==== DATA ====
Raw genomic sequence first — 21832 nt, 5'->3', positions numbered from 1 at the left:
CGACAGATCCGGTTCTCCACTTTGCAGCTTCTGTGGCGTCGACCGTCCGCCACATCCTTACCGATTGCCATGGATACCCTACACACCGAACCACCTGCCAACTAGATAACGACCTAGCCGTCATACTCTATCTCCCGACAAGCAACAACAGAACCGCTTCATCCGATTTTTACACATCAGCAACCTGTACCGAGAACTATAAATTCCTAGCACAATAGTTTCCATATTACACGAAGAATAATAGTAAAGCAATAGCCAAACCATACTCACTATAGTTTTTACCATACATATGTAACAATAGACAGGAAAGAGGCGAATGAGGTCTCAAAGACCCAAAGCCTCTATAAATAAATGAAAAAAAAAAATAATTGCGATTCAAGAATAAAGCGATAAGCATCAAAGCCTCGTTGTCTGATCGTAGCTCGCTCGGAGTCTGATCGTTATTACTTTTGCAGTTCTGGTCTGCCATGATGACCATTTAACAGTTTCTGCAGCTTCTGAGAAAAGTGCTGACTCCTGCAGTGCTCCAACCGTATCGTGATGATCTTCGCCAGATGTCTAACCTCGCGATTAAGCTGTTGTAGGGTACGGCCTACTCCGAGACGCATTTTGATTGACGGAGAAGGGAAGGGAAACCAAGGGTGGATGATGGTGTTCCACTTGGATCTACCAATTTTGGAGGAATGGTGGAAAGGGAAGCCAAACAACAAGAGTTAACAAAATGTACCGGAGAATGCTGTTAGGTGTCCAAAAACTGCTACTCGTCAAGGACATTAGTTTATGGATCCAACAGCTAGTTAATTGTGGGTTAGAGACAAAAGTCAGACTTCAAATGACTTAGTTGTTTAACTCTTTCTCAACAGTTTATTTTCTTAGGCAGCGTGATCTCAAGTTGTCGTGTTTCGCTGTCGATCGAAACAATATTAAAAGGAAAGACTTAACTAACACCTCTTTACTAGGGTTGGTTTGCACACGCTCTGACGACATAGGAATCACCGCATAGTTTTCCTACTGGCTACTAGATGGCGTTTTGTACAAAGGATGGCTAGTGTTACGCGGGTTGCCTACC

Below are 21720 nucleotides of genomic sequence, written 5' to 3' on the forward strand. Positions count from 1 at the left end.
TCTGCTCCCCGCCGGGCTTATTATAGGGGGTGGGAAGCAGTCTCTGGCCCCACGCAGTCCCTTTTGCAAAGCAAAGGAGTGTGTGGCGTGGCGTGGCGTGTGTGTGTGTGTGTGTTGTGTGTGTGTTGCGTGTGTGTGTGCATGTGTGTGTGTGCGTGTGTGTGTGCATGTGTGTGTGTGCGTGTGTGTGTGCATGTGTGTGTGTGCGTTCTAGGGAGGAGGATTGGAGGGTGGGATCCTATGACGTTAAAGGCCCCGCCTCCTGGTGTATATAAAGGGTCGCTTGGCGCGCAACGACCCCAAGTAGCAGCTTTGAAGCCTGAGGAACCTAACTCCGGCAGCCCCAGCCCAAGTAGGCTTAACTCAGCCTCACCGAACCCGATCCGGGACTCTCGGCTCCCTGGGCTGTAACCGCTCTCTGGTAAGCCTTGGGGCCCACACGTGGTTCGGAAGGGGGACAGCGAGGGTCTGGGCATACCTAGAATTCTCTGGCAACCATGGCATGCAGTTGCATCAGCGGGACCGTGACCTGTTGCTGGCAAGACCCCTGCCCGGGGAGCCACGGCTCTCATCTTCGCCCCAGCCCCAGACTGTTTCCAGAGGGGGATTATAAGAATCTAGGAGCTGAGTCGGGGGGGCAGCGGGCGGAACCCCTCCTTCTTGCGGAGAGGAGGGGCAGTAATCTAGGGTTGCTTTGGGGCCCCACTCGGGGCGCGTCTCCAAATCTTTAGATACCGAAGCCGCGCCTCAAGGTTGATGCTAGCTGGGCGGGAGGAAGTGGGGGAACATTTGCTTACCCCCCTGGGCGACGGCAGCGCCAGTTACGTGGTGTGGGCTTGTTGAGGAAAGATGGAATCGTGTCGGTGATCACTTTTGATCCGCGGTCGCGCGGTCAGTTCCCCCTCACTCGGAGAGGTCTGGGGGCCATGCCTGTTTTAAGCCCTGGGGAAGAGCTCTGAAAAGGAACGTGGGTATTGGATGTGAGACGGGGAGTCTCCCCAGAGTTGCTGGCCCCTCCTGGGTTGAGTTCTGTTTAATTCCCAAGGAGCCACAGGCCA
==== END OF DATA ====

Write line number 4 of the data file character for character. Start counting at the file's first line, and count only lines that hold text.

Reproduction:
TCTGCTCCCCGCCGGGCTTATTATAGGGGGTGGGAAGCAGTCTCTGGCCCCACGCAGTCCCTTTTGCAAAGCAAAGGAGTGTGTGGCGTGGCGTGGCGTGTGTGTGTGTGTGTGTTGTGTGTGTGTTGCGTGTGTGTGTGCATGTGTGTGTGTGCGTGTGTGTGTGCATGTGTGTGTGTGCGTGTGTGTGTGCATGTGTGTGTGTGCGTTCTAGGGAGGAGGATTGGAGGGTGGGATCCTATGACGTTAAAGGCCCCGCCTCCTGGTGTATATAAAGGGTCGCTTGGCGCGCAACGACCCCAAGTAGCAGCTTTGAAGCCTGAGGAACCTAACTCCGGCAGCCCCAGCCCAAGTAGGCTTAACTCAGCCTCACCGAACCCGATCCGGGACTCTCGGCTCCCTGGGCTGTAACCGCTCTCTGGTAAGCCTTGGGGCCCACACGTGGTTCGGAAGGGGGACAGCGAGGGTCTGGGCATACCTAGAATTCTCTGGCAACCATGGCATGCAGTTGCATCAGCGGGACCGTGACCTGTTGCTGGCAAGACCCCTGCCCGGGGAGCCACGGCTCTCATCTTCGCCCCAGCCCCAGACTGTTTCCAGAGGGGGATTATAAGAATCTAGGAGCTGAGTCGGGGGGGCAGCGGGCGGAACCCCTCCTTCTTGCGGAGAGGAGGGGCAGTAATCTAGGGTTGCTTTGGGGCCCCACTCGGGGCGCGTCTCCAAATCTTTAGATACCGAAGCCGCGCCTCAAGGTTGATGCTAGCTGGGCGGGAGGAAGTGGGGGAACATTTGCTTACCCCCCTGGGCGACGGCAGCGCCAGTTACGTGGTGTGGGCTTGTTGAGGAAAGATGGAATCGTGTCGGTGATCACTTTTGATCCGCGGTCGCGCGGTCAGTTCCCCCTCACTCGGAGAGGTCTGGGGGCCATGCCTGTTTTAAGCCCTGGGGAAGAGCTCTGAAAAGGAACGTGGGTATTGGATGTGAGACGGGGAGTCTCCCCAGAGTTGCTGGCCCCTCCTGGGTTGAGTTCTGTTTAATTCCCAAGGAGCCACAGGCCA